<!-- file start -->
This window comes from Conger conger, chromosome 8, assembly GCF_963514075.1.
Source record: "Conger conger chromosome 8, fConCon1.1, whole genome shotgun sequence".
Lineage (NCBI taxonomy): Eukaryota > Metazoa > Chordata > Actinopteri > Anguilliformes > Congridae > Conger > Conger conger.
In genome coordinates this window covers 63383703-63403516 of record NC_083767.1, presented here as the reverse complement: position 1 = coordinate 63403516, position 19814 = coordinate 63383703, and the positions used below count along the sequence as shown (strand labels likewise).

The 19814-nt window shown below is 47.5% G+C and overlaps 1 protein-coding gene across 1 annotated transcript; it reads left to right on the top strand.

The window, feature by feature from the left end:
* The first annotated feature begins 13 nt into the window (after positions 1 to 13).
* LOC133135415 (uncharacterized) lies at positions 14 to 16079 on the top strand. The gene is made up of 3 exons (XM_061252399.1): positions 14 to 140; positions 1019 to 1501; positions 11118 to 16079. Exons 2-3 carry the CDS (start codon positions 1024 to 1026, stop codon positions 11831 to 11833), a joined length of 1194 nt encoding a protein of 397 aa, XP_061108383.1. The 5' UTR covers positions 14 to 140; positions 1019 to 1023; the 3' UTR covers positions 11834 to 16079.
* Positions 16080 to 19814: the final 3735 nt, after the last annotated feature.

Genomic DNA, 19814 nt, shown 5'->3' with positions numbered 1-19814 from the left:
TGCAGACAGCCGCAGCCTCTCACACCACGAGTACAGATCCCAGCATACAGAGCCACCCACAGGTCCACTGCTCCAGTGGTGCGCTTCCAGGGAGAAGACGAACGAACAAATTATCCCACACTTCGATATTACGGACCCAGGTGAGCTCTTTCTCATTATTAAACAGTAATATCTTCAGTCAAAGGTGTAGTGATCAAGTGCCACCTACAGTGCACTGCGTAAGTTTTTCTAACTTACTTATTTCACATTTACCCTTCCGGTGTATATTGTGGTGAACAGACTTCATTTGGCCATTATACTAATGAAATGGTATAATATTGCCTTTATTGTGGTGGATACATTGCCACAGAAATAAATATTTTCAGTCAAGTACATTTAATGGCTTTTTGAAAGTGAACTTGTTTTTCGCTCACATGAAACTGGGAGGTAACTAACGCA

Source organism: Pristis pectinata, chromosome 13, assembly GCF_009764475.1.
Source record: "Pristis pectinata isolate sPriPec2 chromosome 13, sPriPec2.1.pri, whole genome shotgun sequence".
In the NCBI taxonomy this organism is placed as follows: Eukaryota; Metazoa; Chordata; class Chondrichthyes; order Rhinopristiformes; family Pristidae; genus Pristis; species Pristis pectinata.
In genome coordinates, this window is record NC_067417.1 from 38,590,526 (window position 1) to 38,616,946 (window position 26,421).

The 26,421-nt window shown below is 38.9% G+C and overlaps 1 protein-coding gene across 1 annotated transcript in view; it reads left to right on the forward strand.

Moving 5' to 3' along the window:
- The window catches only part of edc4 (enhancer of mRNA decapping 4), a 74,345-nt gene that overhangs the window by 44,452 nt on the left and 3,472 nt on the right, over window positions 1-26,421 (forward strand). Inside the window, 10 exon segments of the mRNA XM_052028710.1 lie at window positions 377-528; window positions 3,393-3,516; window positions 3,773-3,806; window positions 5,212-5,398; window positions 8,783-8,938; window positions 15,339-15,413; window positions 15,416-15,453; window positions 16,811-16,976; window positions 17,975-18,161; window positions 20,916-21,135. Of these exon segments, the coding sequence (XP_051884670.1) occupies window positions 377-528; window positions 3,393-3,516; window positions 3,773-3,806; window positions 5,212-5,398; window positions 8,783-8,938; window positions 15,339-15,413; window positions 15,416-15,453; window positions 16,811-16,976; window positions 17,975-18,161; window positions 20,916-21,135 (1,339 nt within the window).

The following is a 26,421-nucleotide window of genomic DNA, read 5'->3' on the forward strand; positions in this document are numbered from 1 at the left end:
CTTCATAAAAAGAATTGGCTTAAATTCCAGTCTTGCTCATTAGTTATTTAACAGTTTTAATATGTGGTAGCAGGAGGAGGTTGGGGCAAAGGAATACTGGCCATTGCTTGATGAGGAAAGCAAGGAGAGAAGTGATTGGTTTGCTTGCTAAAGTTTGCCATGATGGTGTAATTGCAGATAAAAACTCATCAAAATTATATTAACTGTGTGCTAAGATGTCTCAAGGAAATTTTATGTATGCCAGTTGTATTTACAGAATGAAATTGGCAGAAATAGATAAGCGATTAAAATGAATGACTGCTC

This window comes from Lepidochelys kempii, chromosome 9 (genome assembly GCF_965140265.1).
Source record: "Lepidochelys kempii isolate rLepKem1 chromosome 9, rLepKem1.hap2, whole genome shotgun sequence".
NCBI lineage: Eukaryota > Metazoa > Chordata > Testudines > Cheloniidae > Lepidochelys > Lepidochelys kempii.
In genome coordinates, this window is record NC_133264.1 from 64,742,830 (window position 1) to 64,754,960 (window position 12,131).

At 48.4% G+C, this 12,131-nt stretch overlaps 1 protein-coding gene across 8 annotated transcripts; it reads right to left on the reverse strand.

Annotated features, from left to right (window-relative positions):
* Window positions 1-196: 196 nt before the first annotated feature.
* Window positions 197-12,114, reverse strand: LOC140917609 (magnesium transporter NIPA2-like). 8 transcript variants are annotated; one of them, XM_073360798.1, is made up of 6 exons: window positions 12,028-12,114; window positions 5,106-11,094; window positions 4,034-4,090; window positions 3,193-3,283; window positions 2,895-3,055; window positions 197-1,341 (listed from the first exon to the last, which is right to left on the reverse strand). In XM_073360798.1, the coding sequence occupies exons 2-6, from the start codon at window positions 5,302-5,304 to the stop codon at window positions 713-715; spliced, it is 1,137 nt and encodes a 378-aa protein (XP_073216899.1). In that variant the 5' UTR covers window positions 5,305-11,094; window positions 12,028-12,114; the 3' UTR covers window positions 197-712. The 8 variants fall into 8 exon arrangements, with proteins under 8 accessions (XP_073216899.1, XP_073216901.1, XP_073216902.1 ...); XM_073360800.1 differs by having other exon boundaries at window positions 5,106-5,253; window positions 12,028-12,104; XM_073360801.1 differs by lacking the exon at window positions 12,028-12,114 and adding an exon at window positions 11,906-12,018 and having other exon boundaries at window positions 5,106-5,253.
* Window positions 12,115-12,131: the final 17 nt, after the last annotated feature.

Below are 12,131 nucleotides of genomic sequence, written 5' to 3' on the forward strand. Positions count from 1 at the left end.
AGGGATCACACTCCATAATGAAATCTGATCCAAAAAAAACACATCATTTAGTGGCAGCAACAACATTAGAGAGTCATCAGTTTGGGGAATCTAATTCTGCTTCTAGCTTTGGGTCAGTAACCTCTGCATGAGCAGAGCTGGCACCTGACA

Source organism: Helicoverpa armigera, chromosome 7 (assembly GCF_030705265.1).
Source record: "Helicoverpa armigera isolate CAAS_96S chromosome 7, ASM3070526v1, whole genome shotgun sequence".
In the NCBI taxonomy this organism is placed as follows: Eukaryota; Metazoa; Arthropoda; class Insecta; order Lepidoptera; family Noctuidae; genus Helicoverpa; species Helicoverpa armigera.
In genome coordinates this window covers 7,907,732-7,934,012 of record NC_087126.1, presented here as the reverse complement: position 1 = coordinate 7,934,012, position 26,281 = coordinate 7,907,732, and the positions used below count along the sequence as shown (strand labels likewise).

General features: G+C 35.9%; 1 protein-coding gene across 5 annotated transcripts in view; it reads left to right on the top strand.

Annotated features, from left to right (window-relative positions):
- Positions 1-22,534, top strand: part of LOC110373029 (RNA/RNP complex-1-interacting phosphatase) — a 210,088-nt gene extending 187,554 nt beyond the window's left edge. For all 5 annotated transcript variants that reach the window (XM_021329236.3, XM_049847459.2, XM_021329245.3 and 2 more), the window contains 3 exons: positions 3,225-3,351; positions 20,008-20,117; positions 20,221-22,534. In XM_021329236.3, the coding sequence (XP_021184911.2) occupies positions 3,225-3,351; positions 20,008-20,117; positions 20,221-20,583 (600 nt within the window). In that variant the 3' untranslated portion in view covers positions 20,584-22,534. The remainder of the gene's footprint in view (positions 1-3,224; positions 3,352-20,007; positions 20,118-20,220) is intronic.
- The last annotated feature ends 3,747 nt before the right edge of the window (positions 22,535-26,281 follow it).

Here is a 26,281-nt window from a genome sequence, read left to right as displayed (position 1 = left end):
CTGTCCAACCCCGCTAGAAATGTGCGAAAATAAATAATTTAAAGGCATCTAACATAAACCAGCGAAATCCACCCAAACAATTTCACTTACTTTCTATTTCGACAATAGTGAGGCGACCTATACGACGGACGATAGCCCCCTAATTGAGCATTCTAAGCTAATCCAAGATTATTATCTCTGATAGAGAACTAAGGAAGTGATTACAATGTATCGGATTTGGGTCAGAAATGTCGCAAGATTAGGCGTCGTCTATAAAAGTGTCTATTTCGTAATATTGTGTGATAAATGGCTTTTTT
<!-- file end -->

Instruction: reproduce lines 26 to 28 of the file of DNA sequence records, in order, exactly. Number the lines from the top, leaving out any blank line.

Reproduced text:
Annotated features, from left to right (window-relative positions):
* Window positions 1-196: 196 nt before the first annotated feature.
* Window positions 197-12,114, reverse strand: LOC140917609 (magnesium transporter NIPA2-like). 8 transcript variants are annotated; one of them, XM_073360798.1, is made up of 6 exons: window positions 12,028-12,114; window positions 5,106-11,094; window positions 4,034-4,090; window positions 3,193-3,283; window positions 2,895-3,055; window positions 197-1,341 (listed from the first exon to the last, which is right to left on the reverse strand). In XM_073360798.1, the coding sequence occupies exons 2-6, from the start codon at window positions 5,302-5,304 to the stop codon at window positions 713-715; spliced, it is 1,137 nt and encodes a 378-aa protein (XP_073216899.1). In that variant the 5' UTR covers window positions 5,305-11,094; window positions 12,028-12,114; the 3' UTR covers window positions 197-712. The 8 variants fall into 8 exon arrangements, with proteins under 8 accessions (XP_073216899.1, XP_073216901.1, XP_073216902.1 ...); XM_073360800.1 differs by having other exon boundaries at window positions 5,106-5,253; window positions 12,028-12,104; XM_073360801.1 differs by lacking the exon at window positions 12,028-12,114 and adding an exon at window positions 11,906-12,018 and having other exon boundaries at window positions 5,106-5,253.